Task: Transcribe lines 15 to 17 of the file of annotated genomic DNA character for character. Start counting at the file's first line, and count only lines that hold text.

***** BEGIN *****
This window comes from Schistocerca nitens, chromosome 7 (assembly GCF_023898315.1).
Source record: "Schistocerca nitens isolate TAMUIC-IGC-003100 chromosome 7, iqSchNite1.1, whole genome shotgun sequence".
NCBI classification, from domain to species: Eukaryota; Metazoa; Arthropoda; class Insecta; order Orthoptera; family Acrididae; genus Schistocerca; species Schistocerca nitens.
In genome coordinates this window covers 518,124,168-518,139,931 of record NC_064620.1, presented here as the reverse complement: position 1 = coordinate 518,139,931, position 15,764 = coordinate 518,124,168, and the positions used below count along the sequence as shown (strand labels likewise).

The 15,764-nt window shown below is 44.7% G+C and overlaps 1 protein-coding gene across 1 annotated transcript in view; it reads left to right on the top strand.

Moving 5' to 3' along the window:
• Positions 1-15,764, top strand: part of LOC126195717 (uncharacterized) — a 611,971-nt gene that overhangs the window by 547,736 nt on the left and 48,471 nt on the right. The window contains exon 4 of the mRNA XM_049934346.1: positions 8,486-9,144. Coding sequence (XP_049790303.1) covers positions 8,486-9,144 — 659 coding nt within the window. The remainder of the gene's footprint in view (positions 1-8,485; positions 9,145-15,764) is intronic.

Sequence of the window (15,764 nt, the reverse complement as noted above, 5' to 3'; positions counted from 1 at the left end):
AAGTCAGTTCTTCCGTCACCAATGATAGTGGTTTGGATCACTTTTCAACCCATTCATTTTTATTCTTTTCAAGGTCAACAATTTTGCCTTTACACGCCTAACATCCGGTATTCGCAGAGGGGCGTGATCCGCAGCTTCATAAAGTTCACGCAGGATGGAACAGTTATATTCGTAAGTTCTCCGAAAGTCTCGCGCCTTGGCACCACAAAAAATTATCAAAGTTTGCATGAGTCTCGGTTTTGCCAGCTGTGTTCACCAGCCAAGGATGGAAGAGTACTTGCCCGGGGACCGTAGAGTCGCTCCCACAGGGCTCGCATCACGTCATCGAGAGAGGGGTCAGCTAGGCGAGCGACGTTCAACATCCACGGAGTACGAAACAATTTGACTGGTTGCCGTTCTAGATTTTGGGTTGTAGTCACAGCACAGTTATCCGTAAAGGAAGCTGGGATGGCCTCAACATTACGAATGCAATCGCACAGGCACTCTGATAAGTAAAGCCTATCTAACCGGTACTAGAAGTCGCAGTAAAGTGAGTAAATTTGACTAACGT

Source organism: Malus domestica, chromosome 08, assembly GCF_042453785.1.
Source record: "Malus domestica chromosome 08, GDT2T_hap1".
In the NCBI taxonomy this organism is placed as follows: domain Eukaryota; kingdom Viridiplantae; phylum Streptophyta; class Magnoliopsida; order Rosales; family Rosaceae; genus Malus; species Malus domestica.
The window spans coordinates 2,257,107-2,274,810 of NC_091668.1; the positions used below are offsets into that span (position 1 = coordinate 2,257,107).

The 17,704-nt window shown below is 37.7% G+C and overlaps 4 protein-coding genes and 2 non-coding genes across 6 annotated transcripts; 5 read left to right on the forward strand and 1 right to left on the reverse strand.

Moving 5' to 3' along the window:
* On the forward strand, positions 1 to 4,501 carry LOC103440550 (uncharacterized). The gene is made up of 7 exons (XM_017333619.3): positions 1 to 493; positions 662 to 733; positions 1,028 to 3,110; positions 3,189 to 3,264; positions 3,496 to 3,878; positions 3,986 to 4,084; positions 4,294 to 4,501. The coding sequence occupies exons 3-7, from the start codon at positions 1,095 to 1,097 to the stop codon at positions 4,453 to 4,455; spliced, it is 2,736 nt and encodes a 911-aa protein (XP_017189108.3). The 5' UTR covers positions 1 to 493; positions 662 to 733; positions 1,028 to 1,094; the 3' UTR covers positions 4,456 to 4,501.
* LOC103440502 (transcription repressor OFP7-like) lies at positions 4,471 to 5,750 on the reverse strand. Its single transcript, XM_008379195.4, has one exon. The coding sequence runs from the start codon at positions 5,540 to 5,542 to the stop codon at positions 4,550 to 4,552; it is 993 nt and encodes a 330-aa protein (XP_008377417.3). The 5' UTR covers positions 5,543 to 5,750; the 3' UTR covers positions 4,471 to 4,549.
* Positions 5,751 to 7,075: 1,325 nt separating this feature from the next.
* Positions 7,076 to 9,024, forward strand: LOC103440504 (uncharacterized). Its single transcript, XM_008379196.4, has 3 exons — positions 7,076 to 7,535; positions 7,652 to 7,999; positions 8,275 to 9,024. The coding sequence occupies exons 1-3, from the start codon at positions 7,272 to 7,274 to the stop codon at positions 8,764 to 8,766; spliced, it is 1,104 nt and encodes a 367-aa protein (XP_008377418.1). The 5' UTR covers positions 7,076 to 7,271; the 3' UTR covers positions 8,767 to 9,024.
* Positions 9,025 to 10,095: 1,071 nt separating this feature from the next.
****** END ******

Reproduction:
Moving 5' to 3' along the window:
* On the forward strand, positions 1 to 4,501 carry LOC103440550 (uncharacterized). The gene is made up of 7 exons (XM_017333619.3): positions 1 to 493; positions 662 to 733; positions 1,028 to 3,110; positions 3,189 to 3,264; positions 3,496 to 3,878; positions 3,986 to 4,084; positions 4,294 to 4,501. The coding sequence occupies exons 3-7, from the start codon at positions 1,095 to 1,097 to the stop codon at positions 4,453 to 4,455; spliced, it is 2,736 nt and encodes a 911-aa protein (XP_017189108.3). The 5' UTR covers positions 1 to 493; positions 662 to 733; positions 1,028 to 1,094; the 3' UTR covers positions 4,456 to 4,501.
* LOC103440502 (transcription repressor OFP7-like) lies at positions 4,471 to 5,750 on the reverse strand. Its single transcript, XM_008379195.4, has one exon. The coding sequence runs from the start codon at positions 5,540 to 5,542 to the stop codon at positions 4,550 to 4,552; it is 993 nt and encodes a 330-aa protein (XP_008377417.3). The 5' UTR covers positions 5,543 to 5,750; the 3' UTR covers positions 4,471 to 4,549.